Chinese President Xi Jinping travels to Davos with a tough sell on his hands
World looking for clues on direction of world’s second-biggest economy
With choking smog, a weakening currency and a widening wealth gap at home and a fragmented global capitalist system abroad, President Xi Jinping is determined to take advantage of an elite forum this week to assure the world that China is doing fine and is ready to help pull the world together.
Xi, who has made himself the strongest Chinese ruler in decades, will be the first Chinese president to attend the World Economic Forum in Davos, Switzerland, which begins on Tuesday. He will use the opportunity to tell thousands of political and business leaders about China’s view of itself and the world in general. He arrived in Zurich on Sunday.
His speech at the snowy resort in the Swiss Alps on the first day of the forum, just days before US president-elect Donald Trump’s inauguration, will offer clues on how he plans to guide the world’s second-biggest economy and how China will behave in a world of Trump and Brexit. Those in attendance will be on the lookout for any direct response to Trump’s threats to label China a currency manipulator and slap a 45 per cent tariff on imports of Chinese products.
“Xi will take advantage of the present global vacuum in leadership, i.e. US in transition, EU in disarray and the rise in protectionism, to seize the global stage,” said Professor Tan Kong Yam, a former World Bank senior economist who now works at Singapore’s Nanyang Technological University. “I believe he will project a strong, responsible China leadership on the global stage.”
That gels with the annual Davos forum’s theme this year: responsive and responsible leadership.
The forum, which dates back to 1971, has served as a public relations platform for Beijing before. In 1992, two and a half years after the Tiananmen Square crackdown, a beleaguered China used the Davos forum to seek to convince world leaders that it was shifting focus to economic development.
Sweeping the military crackdown on the student-led pro-deomocracy movement under the carpet, then premier Li Peng reassured investors the government was committed further deepening reform and opening up. His talks with businessmen and later meetings with several European leaders eased hostility towards Beijing.
Last year, China was represented at Davos by Vice-President Li Yuanchao and Fang Xinghai, a vice-chairman of China’s securities regulator. They used the occasion to play down risks in China’s equity and currency markets.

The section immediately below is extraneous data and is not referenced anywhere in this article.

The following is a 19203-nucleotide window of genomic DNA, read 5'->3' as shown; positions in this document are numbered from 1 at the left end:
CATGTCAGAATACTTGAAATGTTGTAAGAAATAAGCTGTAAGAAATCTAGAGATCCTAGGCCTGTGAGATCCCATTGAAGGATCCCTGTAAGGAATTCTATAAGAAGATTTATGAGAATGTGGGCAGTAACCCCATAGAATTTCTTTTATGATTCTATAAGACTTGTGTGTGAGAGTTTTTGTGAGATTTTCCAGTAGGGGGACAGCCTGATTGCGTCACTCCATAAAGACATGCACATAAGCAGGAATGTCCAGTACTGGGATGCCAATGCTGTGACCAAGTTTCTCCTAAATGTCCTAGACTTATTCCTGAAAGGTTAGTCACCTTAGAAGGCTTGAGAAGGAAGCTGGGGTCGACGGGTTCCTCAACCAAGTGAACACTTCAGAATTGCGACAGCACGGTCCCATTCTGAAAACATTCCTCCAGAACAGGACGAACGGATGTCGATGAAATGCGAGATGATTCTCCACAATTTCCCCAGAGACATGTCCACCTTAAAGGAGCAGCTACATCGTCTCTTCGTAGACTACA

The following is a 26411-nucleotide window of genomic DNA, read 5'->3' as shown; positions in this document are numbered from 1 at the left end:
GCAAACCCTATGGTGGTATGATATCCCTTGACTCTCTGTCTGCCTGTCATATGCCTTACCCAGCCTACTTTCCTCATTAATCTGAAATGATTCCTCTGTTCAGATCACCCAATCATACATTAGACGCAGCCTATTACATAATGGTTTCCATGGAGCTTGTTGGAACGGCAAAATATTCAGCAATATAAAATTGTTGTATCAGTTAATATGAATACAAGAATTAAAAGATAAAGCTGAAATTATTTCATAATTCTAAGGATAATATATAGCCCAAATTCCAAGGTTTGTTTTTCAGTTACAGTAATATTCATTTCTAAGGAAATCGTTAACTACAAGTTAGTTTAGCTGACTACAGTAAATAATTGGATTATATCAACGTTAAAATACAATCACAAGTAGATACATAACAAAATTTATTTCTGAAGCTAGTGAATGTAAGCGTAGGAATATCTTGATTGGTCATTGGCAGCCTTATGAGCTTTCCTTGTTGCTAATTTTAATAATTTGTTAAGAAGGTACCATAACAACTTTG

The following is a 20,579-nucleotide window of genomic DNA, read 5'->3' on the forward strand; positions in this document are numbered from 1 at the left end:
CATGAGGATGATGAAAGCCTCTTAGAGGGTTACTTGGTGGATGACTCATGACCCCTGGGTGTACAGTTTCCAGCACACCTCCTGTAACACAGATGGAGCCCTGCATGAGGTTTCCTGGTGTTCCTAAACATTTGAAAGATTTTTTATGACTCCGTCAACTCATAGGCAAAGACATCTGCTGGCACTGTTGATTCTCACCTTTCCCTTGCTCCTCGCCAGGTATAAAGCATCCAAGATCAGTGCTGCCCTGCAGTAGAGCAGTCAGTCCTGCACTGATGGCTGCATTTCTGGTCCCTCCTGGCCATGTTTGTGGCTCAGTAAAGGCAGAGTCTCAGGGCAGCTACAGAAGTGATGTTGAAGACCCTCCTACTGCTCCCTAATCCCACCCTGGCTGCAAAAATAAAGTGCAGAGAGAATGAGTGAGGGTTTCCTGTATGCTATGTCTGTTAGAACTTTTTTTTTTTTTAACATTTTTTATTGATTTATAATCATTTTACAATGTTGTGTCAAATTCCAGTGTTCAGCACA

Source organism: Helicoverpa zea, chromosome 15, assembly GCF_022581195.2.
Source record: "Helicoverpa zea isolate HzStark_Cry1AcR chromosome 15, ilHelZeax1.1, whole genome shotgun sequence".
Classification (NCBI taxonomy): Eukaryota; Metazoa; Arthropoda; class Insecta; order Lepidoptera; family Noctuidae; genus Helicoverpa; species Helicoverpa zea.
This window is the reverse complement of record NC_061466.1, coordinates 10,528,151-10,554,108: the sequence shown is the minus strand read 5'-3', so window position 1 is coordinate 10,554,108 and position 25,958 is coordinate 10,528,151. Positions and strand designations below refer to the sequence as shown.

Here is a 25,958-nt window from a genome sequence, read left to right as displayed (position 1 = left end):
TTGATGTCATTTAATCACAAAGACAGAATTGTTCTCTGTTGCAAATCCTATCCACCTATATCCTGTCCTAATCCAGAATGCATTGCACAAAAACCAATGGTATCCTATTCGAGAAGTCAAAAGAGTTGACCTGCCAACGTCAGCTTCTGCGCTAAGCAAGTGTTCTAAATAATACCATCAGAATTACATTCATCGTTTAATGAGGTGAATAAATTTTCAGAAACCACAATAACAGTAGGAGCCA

Xi’s speech this year is expected to perform a similar function, as part of the government’s efforts to boost external confidence in China’s economy and markets. Despite gross domestic product growth of 6.7 per cent, investment concerns have been mounting about China’s weakening currency, rising debt level, deadly pollution and, most importantly, excessive state intervention in economic activities.
But foreign ministry officials said Xi’s key message would be broader. Li Baodong, a vice-minister of foreign affairs, told a briefing on Wednesday that Xi would set out China’s proposals to “promote economic globalisation along a more inclusive path”.
The World Economic Forum’s founder and executive chairman, Klaus Schwab, wrote in an article published by the South China Morning Post last month that populists made gains in 2016 by “fostering reactionary and extreme beliefs”.
“Responsible leaders, for their part, must recognise people’s fears and anger as legitimate, while providing inspiration and constructive plans for the future,” he wrote.
However, analysts said Xi would emphasise China’s commitment to free trade but would find promoting his views a tough sell.
“China will express its willingness to tide over difficulties together with other countries amid economic doldrums,” Professor Shi Yinhong, an international relations specialist at Beijing’s Renmin University, said. “But it will not promote its economic model, as the economy is in painful restructuring itself.”
Li Xiangyang, a researcher with the Chinese Academy of Social Sciences, said China would be “very careful” and shun any talk which might imply it sought a role at the vanguard of a new world economic order.
“Trump has already made China a primary target of the US,” Li said. “Beijing will try to avoid the US joining hands with Russia and containing China.”
Beijing has been restrained in its response to Trump’s provocations, hoping the threats will be replaced by engagement when Trump takes office. However, when he cast doubt on the “one-China” principle following his telephone conversation with Taiwanese President Tsai Ing-wen last month he ran into a bottom line of the mainland’s ruling Communist Party, and his nomination of several China critics as key advisers has also alarmed Chinese officials.
John Wong, a professorial fellow at the National University of Singapore’s East Asia Institute, said Xi might tell those at the forum that it would be a great calamity for the world if its two largest economies engaged in a full-scale trade war, and that the global economy would be the loser.
“China’s leaders in any international forum have stressed things like mutual benefit, win-win, peace and prosperity. Global responsibility,” Wong said. “If Xi this time were to be a bit more technocratic, he would remind Trump that the [yuan] today is actually overvalued, with its central bank spending a lot of efforts and foreign exchange to defend the [yuan] and prevent it from sliding down.”
Additional reporting by Catherine Wong